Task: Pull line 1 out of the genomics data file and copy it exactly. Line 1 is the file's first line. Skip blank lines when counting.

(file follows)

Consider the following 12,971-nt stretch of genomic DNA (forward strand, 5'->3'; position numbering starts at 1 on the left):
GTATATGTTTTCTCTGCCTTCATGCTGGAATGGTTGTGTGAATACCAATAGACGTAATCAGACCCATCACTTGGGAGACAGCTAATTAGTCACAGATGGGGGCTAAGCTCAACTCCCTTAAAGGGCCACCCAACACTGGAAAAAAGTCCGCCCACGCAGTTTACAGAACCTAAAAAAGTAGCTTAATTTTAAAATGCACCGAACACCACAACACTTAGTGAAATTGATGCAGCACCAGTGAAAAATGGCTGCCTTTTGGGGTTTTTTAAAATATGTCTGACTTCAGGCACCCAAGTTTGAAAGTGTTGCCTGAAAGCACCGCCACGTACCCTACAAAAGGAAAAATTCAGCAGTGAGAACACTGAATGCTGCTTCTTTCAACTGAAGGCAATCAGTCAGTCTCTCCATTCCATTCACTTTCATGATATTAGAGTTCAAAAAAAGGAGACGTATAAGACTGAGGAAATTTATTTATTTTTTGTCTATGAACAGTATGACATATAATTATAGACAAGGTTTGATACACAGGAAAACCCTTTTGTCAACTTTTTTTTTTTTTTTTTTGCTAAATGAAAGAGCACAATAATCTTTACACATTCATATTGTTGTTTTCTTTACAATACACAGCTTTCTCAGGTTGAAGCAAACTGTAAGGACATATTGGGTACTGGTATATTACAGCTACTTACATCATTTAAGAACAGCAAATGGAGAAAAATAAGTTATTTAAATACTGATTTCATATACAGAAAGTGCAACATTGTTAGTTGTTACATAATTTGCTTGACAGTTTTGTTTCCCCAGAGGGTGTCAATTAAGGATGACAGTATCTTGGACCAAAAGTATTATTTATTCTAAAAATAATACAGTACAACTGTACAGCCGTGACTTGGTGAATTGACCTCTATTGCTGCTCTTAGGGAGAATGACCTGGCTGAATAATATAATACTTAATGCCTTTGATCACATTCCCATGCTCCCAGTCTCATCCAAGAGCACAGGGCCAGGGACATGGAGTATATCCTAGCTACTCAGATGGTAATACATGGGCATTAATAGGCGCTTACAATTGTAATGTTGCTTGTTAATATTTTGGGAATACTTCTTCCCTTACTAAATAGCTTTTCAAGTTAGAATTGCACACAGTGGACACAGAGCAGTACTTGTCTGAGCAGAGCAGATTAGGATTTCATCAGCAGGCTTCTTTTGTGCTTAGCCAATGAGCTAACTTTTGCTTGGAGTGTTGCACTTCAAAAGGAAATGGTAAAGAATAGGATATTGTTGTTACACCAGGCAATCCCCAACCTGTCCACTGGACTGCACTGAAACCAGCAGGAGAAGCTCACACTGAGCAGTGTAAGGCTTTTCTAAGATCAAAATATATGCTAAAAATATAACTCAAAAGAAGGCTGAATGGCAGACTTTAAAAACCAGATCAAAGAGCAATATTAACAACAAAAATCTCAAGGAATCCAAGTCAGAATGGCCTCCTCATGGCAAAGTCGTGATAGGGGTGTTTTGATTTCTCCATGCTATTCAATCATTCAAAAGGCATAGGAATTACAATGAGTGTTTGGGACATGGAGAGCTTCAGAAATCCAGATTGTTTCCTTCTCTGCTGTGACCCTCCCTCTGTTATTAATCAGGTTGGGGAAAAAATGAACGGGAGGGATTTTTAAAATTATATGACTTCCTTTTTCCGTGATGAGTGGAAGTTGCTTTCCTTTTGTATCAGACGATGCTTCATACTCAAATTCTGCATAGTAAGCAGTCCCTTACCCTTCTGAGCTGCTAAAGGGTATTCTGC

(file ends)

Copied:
Consider the following 12,971-nt stretch of genomic DNA (forward strand, 5'->3'; position numbering starts at 1 on the left):